Two-Lane Blacktop

The Matrix

We’ve lost something close to 3/4 of black and white films. It’s easy to imagine that we have all of them at our fingertips, and that they’ll be there forever, but that’s simply not the reality, and it’s a good reminder of what can happen if we’re not careful. That’s part of why the work of the National Film Registry is so vital. They ensure that a large number of time-tested films survive to test even more time. This year, as usual, they’ve selected 25 flicks to preserve including The Matrix, Breakfast at Tiffany’s, Dirty Harry, and A Christmas Story (which will also be preserved 24-hours a day as long as TBS still exists). The Library of Congress has also saved Delmer Daves’ 3:10 to Yuma (1957); Otto Preminger’s Anatomy of a Murder; George Cukor’s Born Yesterday; Penny Marshall’s A League of Their Own; Richard Linklater’s Slacker; the Laurel and Hardy comedy Sons of the Desert; Robert Epstein’s documentary The Times of Harvey Milk; Monte Hellman’s Two-Lane Blacktop; a 1914 adaptation of “Uncle Tom’s Cabin” that’s thought to feature the first leading role by a black man; The Augustas (which may be the Scott Nixon compilation of towns in the US named Augusta); The Corbett-Fitzsimmons Fight from 1897; Nathaniel Dorsky’s experimental Hours for Jerome Part 1 & 2; the Kidnapper’s Foil films; the Kodachrome Color Motion-Picture Tests (which you can see below); Robert Snody’s The Middleton Family at the New York World’s Fair; Kary Antholis’ holocaust documentary One Survivor Remembers; Rolf Forsberg and Tom Rook’s Christian film Parable, which imagines Christ as a clown and the world as a circus; Ellen Bruno’s Samsara: Death and Rebirth in […]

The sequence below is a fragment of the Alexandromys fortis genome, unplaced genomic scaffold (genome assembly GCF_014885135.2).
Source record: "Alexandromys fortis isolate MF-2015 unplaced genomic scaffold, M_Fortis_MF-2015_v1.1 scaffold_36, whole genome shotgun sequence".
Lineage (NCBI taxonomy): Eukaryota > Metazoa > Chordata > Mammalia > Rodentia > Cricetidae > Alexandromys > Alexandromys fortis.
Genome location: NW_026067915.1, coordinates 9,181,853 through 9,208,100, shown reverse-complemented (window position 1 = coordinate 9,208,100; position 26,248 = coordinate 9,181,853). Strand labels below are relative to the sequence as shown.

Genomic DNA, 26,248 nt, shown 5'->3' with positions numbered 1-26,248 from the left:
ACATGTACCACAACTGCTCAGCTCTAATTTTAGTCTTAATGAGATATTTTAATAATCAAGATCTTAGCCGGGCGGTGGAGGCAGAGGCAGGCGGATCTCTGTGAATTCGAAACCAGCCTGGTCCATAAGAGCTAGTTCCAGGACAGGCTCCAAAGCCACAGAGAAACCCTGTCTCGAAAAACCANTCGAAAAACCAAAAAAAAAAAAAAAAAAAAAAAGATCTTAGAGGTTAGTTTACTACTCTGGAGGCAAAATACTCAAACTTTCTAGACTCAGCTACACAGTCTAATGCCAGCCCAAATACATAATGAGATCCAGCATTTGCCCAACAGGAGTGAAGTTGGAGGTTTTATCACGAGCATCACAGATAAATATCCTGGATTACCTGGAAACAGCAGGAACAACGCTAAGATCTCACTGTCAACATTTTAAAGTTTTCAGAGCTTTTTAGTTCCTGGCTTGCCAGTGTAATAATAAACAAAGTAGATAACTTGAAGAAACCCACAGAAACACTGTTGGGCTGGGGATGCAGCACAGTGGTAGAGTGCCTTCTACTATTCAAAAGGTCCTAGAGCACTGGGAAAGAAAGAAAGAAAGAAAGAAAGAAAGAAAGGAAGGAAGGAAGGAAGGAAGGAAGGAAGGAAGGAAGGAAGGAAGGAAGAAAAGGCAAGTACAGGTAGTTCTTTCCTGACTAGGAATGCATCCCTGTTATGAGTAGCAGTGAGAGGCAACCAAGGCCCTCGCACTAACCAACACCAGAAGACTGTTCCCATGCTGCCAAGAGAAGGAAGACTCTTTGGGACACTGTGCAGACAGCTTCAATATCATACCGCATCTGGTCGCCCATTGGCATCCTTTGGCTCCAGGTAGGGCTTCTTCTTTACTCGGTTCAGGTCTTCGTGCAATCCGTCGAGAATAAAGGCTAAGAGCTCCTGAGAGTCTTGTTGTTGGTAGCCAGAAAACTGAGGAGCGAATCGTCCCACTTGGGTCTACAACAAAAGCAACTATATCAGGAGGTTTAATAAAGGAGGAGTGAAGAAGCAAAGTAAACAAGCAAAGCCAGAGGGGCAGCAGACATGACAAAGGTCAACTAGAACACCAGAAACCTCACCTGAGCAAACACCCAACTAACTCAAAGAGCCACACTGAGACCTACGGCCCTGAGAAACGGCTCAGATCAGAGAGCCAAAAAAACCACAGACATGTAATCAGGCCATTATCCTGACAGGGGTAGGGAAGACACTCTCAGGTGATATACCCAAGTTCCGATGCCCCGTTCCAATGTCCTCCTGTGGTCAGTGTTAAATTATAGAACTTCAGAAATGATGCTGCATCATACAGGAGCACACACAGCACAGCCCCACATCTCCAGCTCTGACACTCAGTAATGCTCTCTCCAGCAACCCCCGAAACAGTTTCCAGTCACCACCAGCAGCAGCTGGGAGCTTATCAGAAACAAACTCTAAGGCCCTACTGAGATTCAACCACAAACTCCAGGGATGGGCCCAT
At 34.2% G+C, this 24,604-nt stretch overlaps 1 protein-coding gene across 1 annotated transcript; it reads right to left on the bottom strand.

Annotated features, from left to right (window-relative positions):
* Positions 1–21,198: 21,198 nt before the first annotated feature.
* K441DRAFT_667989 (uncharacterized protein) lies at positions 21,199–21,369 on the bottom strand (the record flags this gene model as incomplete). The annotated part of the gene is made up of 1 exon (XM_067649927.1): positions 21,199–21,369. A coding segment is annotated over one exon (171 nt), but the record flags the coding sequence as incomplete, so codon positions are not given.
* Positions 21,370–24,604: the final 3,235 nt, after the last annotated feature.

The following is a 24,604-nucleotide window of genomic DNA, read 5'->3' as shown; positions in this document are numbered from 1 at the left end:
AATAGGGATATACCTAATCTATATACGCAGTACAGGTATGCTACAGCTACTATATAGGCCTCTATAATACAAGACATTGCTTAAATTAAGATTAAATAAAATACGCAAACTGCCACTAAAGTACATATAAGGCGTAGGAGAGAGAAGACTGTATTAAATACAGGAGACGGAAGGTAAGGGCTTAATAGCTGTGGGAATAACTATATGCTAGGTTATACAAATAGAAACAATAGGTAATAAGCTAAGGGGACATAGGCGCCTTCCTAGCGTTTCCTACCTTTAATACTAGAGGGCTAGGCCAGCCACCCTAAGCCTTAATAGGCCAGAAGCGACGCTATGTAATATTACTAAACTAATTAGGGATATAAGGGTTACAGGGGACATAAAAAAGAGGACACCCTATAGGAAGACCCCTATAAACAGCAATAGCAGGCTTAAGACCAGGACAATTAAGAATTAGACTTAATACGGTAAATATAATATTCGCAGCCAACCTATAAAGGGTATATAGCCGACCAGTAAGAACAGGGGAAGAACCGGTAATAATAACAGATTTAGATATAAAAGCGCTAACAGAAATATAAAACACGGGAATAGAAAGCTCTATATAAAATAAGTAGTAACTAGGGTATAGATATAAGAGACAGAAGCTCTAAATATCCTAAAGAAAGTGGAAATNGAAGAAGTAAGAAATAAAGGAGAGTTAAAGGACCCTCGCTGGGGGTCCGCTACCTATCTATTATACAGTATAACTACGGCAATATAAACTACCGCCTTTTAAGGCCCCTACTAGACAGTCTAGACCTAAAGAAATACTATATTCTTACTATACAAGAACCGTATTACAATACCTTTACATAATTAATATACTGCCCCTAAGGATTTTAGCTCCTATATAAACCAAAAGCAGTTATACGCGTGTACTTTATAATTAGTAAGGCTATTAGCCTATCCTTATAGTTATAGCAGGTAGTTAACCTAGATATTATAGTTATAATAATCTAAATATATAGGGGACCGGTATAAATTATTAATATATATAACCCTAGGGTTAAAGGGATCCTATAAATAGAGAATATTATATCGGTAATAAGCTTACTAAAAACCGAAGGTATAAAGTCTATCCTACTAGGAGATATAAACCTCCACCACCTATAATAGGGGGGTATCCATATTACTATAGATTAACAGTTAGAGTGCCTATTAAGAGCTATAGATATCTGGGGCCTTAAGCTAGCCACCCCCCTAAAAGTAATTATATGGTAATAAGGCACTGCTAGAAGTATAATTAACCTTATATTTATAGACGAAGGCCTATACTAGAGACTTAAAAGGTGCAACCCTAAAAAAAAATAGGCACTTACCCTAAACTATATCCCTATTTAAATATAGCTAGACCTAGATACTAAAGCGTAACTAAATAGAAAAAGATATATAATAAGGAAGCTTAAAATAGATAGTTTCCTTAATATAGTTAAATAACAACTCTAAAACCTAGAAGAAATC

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This Week in DVD

Welcome to This Week in DVD! Lots of titles hitting shelves today, and we’re covering nineteen of them below. High profiles like Real Steel and Paranormal Activity 3 are releasing alongside indies like The Woman and Beware the Gonzo. There’s also several older titles worth checking out including Punishment Park, The Arena with Pam Grier and a Criterion release of Godzilla. As always, if you see something you like, click on the image to buy it. The Whistleblower A female cop (Rachel Weisz) from the Midwest takes a temporary but high paid job as a UN peacekeeper in Bosnia and discovers despicable crimes and criminals in her midst. Her instinct as a cop is to help people and bring the guilty to justice, but the systematic corruption may be too widespread and unbeatable. Weisz gives a strong and emotional performance, and the film pulls no punches in its exploration of the sex trafficking trade that exists in Bosnia (and around the world). It manages to be both powerful and suspenseful too while never feeling the need to glamorize or Hollywood-ize the story. This isn’t the sexiest release of the week and there are some better films below, but it’s an important and well made movie with a message worth sharing.

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